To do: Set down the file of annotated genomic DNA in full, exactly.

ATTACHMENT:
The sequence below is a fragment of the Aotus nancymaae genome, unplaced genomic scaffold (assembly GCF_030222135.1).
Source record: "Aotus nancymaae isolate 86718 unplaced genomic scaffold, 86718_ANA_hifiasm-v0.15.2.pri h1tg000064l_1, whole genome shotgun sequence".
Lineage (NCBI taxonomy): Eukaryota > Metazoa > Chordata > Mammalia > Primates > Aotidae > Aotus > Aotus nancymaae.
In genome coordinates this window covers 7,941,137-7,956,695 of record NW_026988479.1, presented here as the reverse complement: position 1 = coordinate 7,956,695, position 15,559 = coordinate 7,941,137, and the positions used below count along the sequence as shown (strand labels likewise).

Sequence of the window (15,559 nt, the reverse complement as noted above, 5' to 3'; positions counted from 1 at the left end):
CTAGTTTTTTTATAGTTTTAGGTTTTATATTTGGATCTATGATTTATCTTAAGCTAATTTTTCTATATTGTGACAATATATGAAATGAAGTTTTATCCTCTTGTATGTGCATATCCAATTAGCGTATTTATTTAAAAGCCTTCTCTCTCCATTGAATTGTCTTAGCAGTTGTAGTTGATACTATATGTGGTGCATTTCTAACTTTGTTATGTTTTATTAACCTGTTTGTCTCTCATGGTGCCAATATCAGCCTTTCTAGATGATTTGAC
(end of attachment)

The sequence below is a fragment of the Aotus nancymaae genome, unplaced genomic scaffold (assembly GCF_030222135.1).
Source record: "Aotus nancymaae isolate 86718 unplaced genomic scaffold, 86718_ANA_hifiasm-v0.15.2.pri h1tg000064l_1, whole genome shotgun sequence".
Lineage (NCBI taxonomy): Eukaryota > Metazoa > Chordata > Mammalia > Primates > Aotidae > Aotus > Aotus nancymaae.
In genome coordinates this window covers 7,941,137-7,956,695 of record NW_026988479.1, presented here as the reverse complement: position 1 = coordinate 7,956,695, position 15,559 = coordinate 7,941,137, and the positions used below count along the sequence as shown (strand labels likewise).

Sequence of the window (15,559 nt, the reverse complement as noted above, 5' to 3'; positions counted from 1 at the left end):
CTAGTTTTTTTATAGTTTTAGGTTTTATATTTGGATCTATGATTTATCTTAAGCTAATTTTTCTATATTGTGACAATATATGAAATGAAGTTTTATCCTCTTGTATGTGCATATCCAATTAGCGTATTTATTTAAAAGCCTTCTCTCTCCATTGAATTGTCTTAGCAGTTGTAGTTGATACTATATGTGGTGCATTTCTAACTTTGTTATGTTTTATTAACCTGTTTGTCTCTCATGGTGCCAATATCAGCCTTTCTAGATGATTTGAC